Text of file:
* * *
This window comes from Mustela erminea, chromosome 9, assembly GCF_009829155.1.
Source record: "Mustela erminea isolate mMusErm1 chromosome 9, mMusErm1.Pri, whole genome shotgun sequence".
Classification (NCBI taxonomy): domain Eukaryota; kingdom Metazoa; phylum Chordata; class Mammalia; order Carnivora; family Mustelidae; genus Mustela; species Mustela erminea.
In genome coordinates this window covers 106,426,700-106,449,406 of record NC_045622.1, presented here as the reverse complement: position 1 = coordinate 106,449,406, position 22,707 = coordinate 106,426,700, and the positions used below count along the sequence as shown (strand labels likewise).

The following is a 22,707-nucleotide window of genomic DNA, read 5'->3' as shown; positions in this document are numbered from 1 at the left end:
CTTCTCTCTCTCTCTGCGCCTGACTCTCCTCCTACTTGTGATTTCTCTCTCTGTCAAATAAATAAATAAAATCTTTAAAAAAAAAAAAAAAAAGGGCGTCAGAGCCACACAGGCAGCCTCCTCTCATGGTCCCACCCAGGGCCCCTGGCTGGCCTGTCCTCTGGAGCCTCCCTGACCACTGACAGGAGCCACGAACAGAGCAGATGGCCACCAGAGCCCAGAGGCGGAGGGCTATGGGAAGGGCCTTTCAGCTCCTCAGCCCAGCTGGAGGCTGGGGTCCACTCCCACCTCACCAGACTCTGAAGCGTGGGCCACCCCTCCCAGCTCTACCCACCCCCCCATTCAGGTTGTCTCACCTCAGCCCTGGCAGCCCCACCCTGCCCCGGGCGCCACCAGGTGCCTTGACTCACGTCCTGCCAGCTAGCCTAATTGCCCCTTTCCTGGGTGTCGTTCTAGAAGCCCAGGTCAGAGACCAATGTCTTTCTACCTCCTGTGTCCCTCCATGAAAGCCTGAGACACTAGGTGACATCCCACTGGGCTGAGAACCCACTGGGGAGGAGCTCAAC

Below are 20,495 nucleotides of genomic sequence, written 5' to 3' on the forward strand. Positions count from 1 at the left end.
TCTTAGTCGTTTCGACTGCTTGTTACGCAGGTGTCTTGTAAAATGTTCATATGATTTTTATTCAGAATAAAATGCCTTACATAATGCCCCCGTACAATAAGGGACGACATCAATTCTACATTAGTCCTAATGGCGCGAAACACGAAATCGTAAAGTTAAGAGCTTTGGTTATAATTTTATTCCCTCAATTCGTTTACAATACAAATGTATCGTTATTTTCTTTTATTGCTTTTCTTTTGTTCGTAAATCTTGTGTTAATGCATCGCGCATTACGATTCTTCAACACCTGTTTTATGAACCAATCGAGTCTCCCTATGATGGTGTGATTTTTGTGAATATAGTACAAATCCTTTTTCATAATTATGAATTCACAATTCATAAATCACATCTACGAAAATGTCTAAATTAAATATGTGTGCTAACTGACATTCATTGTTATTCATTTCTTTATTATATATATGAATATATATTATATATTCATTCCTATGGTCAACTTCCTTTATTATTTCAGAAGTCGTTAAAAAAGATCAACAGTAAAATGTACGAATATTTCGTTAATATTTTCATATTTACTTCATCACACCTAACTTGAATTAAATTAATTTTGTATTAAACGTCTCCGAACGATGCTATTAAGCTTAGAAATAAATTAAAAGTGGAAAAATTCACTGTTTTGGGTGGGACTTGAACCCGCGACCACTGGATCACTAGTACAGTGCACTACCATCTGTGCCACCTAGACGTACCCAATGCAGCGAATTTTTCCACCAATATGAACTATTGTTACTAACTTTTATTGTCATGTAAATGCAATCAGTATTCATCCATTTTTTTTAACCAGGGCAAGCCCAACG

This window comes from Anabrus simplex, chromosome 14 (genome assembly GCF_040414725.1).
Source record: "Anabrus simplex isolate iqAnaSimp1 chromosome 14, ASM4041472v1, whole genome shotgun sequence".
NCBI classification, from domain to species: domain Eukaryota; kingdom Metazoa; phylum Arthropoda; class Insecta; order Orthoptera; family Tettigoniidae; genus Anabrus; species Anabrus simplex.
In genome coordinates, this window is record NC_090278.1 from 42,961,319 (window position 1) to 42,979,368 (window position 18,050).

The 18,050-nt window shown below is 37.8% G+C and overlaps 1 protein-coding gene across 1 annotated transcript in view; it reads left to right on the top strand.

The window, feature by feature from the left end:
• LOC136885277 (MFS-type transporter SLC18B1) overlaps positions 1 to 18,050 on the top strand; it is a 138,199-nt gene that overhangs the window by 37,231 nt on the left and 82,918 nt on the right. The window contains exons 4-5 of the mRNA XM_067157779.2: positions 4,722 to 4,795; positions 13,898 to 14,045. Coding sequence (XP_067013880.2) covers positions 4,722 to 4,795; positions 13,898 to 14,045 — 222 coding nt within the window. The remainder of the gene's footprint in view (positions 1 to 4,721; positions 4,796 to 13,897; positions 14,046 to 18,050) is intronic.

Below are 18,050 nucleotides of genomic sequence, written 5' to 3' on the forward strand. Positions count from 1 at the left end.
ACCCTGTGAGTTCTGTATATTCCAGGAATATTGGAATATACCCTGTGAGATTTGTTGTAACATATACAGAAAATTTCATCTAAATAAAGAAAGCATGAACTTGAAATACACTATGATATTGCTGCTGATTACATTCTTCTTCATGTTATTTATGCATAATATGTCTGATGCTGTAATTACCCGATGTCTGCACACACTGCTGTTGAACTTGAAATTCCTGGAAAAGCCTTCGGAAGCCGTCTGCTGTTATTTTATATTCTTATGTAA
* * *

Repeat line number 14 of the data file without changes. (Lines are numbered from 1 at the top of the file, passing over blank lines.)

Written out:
The window, feature by feature from the left end: